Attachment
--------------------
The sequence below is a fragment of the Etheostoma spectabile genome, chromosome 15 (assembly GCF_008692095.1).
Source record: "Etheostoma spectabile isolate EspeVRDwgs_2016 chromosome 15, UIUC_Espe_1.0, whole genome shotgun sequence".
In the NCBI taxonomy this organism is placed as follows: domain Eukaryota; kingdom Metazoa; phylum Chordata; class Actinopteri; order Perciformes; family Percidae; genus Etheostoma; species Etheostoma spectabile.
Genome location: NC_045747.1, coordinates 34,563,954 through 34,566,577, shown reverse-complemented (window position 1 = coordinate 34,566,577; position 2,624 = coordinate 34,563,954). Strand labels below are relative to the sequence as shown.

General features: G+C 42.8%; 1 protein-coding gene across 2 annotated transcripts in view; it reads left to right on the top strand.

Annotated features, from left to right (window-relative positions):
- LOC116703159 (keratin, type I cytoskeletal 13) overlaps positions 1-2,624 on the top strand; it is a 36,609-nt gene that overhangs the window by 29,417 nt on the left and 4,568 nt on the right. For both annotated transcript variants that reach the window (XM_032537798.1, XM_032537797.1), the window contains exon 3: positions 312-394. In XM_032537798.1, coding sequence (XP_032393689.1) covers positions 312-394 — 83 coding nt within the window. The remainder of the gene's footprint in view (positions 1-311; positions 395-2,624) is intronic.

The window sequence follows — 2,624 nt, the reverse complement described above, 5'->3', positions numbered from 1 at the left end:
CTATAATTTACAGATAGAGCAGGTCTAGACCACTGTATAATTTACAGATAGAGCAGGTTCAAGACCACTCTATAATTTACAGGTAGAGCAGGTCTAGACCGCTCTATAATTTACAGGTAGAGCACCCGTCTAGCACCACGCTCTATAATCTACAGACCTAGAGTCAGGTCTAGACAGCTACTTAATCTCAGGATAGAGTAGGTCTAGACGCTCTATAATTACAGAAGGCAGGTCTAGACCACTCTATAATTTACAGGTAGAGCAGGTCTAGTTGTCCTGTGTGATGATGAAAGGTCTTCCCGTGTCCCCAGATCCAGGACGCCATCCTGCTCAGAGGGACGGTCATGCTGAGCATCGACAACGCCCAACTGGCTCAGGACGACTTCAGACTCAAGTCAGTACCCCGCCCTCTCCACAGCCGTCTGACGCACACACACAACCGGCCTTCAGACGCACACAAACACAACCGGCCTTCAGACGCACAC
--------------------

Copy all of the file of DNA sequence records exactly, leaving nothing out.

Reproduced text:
The sequence below is a fragment of the Etheostoma spectabile genome, chromosome 15 (assembly GCF_008692095.1).
Source record: "Etheostoma spectabile isolate EspeVRDwgs_2016 chromosome 15, UIUC_Espe_1.0, whole genome shotgun sequence".
In the NCBI taxonomy this organism is placed as follows: domain Eukaryota; kingdom Metazoa; phylum Chordata; class Actinopteri; order Perciformes; family Percidae; genus Etheostoma; species Etheostoma spectabile.
Genome location: NC_045747.1, coordinates 34,563,954 through 34,566,577, shown reverse-complemented (window position 1 = coordinate 34,566,577; position 2,624 = coordinate 34,563,954). Strand labels below are relative to the sequence as shown.

General features: G+C 42.8%; 1 protein-coding gene across 2 annotated transcripts in view; it reads left to right on the top strand.

Annotated features, from left to right (window-relative positions):
- LOC116703159 (keratin, type I cytoskeletal 13) overlaps positions 1-2,624 on the top strand; it is a 36,609-nt gene that overhangs the window by 29,417 nt on the left and 4,568 nt on the right. For both annotated transcript variants that reach the window (XM_032537798.1, XM_032537797.1), the window contains exon 3: positions 312-394. In XM_032537798.1, coding sequence (XP_032393689.1) covers positions 312-394 — 83 coding nt within the window. The remainder of the gene's footprint in view (positions 1-311; positions 395-2,624) is intronic.

The window sequence follows — 2,624 nt, the reverse complement described above, 5'->3', positions numbered from 1 at the left end:
CTATAATTTACAGATAGAGCAGGTCTAGACCACTGTATAATTTACAGATAGAGCAGGTTCAAGACCACTCTATAATTTACAGGTAGAGCAGGTCTAGACCGCTCTATAATTTACAGGTAGAGCACCCGTCTAGCACCACGCTCTATAATCTACAGACCTAGAGTCAGGTCTAGACAGCTACTTAATCTCAGGATAGAGTAGGTCTAGACGCTCTATAATTACAGAAGGCAGGTCTAGACCACTCTATAATTTACAGGTAGAGCAGGTCTAGTTGTCCTGTGTGATGATGAAAGGTCTTCCCGTGTCCCCAGATCCAGGACGCCATCCTGCTCAGAGGGACGGTCATGCTGAGCATCGACAACGCCCAACTGGCTCAGGACGACTTCAGACTCAAGTCAGTACCCCGCCCTCTCCACAGCCGTCTGACGCACACACACAACCGGCCTTCAGACGCACACAAACACAACCGGCCTTCAGACGCACAC